On March 4, al-Jazeera satellite TV broadcast a 20-minute clip of Ayman al-Zawahiri commenting on the latest international events (al-Jazeera, March 4). In his talk, the man most often referred to as "al-Qaeda's number two" attempts to make capital of the crisis concerning Danish cartoons of the Prophet Muhammad, contrasting the "freedom to insult religion," or the "American insults against the Holy Quran," with the international restrictions on anti-Semitism, "glorifying terrorism" in England, or Muslim girls wearing the hijab in France. The issue, he sums up, is "part of the Crusader campaign that the U.S. is leading against Islam," whether as a "grudge held by the Crusader West against Islam" or "the new American game entitled the political process."
It is this last interpretation that forms the most interesting part of al-Zawahiri's analysis as it is directed at the issues thrown up by the conduct of the Hamas-led Palestinian government. He warns the party "that power is not an end in itself, but simply a stage on the path of implementing Sharia law." Participating with secularists in the National Authority is therefore irrelevant, according to al-Zawahiri, particularly in that the secularists are implicated in "selling Palestine" through agreements struck with Israel: "Nobody, be he Palestinian or not," al-Zawahiri insists, "has the right to relinquish a grain of Palestinian soil." In brief, al-Zawahiri is warning against contamination by the secular political process.
By his insistence, the al-Qaeda ideologue indicates the point of weakness in the jihadist ideology. One of the defining features of al-Qaeda's political program is the Umma, or "Nation," conceived as a supra-national Islamic political entity that will restore dignity to the world's Muslims. For all the appeal to Muslims en masse, however, this element is problematic since it comes up against the Palestinian ownership of Palestine. By portraying their struggle as a "spearhead of a Crusader campaign against Islam and the Muslims," al-Zawahiri can promise pan-Muslim solidarity but only at the cost of political emasculation. The issue was forced home by the radical Kuwaiti cleric Sheikh Hamid al-Ali in his essay "The essence of the issue between al-Zawahiri and Hamas," posted on March 5 on his website at www.h-alali.net. The sheikh, who vigorously opposed the participation by Hamas in the elections, deplored the visit by Hamas leader Khaled Meshaal to Russia where he was made to concede the Chechen struggle as "an internal affair." Any land "is of value only insofar as the religious doctrine that is sovereign over it," al-Ali argued, and therefore the rule of Sharia law, the "annulment of all agreements contracted by the [Palestinian Authority] traitors with the Zionists and their Crusader allies" and the "retention of weapons in the struggle for God's word" were non-negotiable (http://www.h-alali.net, March 5).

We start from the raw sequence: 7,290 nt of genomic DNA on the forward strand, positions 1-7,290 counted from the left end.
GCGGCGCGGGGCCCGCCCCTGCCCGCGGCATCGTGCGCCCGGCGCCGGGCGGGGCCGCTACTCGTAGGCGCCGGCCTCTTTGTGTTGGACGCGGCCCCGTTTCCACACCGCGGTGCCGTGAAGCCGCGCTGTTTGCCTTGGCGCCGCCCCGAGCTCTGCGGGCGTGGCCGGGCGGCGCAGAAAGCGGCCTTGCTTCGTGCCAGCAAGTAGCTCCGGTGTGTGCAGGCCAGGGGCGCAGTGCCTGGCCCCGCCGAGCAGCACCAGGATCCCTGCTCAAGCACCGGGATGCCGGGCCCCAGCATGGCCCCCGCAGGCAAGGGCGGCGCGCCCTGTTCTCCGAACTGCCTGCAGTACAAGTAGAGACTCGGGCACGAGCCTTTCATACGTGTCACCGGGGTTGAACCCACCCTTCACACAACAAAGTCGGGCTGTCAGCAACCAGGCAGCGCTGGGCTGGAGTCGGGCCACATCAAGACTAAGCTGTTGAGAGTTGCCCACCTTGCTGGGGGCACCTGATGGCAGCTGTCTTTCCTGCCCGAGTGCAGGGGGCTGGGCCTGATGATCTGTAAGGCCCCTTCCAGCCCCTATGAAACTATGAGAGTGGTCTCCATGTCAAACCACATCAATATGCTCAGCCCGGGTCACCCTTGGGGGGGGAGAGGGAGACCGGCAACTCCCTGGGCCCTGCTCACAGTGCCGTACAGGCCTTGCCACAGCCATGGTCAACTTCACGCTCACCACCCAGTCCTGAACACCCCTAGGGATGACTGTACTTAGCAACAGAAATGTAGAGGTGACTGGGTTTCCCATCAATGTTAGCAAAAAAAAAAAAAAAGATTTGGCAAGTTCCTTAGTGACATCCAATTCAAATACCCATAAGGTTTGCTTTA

Al-Zawahiri's and Hamid al-Ali's emphasis on Hamas to not participate in the political system by which it has been elected underlines a second al-Qaeda weakness: the fear that political progress, however limited, will set up competition to the jihadist program on the grounds of al-masalih wal-mafasid, the gauge under Islamic law of "benefits and detriments" to Islam. This was the argument that Meshaal used, in response to al-Zawahiri's criticisms, to defend Hamas' conduct of politics in that it "served the resistance." The vehemence of al-Zawahiri's criticisms succinctly delineates the main rift within the ranks of Islamism—between those, such as Hamas and the Muslim Brotherhood, who are attempting Islamization "from the ground up" by the tactical support of the democratic process, and those, such as al-Qaeda, who refuse the "Western" democratic political system altogether, enforcing a top-down transformation via the use of violence while "inflicting losses on the Crusader West, especially economic losses in strikes that will keep letting blood for years" (al-Jazeera, March 4).